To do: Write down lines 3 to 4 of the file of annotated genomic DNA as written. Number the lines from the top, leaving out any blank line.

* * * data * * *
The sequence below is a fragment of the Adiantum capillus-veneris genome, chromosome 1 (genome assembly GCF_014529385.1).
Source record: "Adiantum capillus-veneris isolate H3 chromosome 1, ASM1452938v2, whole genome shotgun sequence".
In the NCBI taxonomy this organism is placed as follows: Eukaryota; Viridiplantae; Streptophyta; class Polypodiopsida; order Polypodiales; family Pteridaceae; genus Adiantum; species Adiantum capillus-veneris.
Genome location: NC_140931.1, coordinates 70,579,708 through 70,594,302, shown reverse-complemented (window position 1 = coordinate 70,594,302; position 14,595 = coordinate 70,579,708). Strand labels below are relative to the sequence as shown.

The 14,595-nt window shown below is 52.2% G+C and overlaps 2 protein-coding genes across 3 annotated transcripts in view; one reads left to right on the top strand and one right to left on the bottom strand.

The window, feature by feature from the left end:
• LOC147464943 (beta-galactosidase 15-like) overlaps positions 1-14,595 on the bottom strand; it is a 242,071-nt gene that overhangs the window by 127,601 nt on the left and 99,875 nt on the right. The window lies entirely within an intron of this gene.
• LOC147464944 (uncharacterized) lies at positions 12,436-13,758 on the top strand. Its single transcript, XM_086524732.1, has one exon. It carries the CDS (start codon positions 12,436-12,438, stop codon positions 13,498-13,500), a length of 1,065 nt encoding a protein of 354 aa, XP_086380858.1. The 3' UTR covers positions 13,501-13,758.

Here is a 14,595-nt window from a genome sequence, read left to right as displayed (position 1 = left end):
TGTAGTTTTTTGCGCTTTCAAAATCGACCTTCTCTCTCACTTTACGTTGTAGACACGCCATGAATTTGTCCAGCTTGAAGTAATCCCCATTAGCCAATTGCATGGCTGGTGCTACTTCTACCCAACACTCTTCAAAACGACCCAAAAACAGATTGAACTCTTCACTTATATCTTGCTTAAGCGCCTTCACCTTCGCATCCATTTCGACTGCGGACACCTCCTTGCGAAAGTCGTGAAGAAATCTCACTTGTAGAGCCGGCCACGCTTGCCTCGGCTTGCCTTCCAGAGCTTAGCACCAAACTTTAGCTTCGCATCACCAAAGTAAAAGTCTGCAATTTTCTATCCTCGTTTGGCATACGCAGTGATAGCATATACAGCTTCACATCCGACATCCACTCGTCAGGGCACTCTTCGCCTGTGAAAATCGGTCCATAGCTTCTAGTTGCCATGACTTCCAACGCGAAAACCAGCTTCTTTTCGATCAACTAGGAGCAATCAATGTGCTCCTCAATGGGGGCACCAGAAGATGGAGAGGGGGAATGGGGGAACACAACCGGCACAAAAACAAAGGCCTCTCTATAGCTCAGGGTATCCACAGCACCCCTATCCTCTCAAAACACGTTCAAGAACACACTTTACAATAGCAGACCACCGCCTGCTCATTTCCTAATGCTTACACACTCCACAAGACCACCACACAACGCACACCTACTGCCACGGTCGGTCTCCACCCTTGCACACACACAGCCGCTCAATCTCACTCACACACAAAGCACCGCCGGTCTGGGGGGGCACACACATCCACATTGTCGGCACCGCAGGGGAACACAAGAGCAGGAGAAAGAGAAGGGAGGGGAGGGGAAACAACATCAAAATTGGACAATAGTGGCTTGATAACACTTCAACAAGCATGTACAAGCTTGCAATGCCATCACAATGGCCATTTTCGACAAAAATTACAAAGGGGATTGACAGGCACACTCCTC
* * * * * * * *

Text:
In the NCBI taxonomy this organism is placed as follows: Eukaryota; Viridiplantae; Streptophyta; class Polypodiopsida; order Polypodiales; family Pteridaceae; genus Adiantum; species Adiantum capillus-veneris.
Genome location: NC_140931.1, coordinates 70,579,708 through 70,594,302, shown reverse-complemented (window position 1 = coordinate 70,594,302; position 14,595 = coordinate 70,579,708). Strand labels below are relative to the sequence as shown.